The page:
What plants are involved? According to the FDA and the USDA there are over 40 plant varieties which include tomatoes and cantaloupes that have modified ripening characteristics, soybeans and sugar beets that are resistant to herbicides, and corn and cotton plants with increased resistance to insect pests. While there are very, very few genetically-modified whole fruits and vegetables available on produce stands, highly processed foods, such as vegetable oils or breakfast cereals, most likely contain some tiny percentage of genetically-modified ingredients because the raw ingredients have been pooled into one processing stream from many different sources.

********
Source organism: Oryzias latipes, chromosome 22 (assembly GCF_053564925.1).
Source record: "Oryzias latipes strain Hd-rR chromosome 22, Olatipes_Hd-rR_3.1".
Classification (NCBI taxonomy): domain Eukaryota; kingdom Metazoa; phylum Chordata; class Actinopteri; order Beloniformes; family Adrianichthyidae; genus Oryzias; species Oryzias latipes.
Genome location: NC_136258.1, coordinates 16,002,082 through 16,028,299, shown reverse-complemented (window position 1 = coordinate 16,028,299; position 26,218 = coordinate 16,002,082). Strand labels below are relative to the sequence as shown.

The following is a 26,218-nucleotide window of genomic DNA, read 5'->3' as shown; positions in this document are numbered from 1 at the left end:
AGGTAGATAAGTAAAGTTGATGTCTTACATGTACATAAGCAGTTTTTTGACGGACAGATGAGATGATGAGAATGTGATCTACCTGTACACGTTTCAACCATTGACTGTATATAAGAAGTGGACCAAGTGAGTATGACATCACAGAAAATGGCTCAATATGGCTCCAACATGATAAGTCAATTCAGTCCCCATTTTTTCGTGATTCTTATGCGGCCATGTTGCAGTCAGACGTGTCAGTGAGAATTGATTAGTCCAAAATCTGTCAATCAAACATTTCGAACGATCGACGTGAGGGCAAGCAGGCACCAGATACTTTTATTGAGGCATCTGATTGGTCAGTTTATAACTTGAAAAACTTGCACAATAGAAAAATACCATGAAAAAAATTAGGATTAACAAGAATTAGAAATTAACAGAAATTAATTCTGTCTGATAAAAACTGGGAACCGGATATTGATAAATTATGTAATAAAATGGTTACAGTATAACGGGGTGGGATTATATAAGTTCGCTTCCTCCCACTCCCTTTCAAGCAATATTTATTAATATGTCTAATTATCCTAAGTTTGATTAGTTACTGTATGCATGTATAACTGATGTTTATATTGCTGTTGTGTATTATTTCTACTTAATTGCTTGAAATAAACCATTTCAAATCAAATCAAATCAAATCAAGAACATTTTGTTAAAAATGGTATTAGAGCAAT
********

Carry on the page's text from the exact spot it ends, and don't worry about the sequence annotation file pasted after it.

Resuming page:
What are the human health risks? Allergenicity...many children in the US and Europe have developed life-threatening allergies to peanuts and other foods. There is a possibility that introducing a gene into a plant may create a new allergen or cause an allergic reaction in susceptible individuals. Unknown effects on human health...there is a growing concern that introducing foreign genes into food plants may have an unexpected and negative impact on human health. A recent article published by Lancet examined the effects of GM potatoes on the digestive tract in rats. This study claimed that there were appreciable differences in the intestines of rats fed GM potatoes and rats fed unmodified potatoes.
Conclusion...Many people feel that genetic engineering is the inevitable wave of the future and that we cannot afford to ignore a technology that has such enormous potential benefits. However, we must proceed with caution to avoid causing unintended harm to human health and the environment as a result of our enthusiasm for this powerful but scary technology.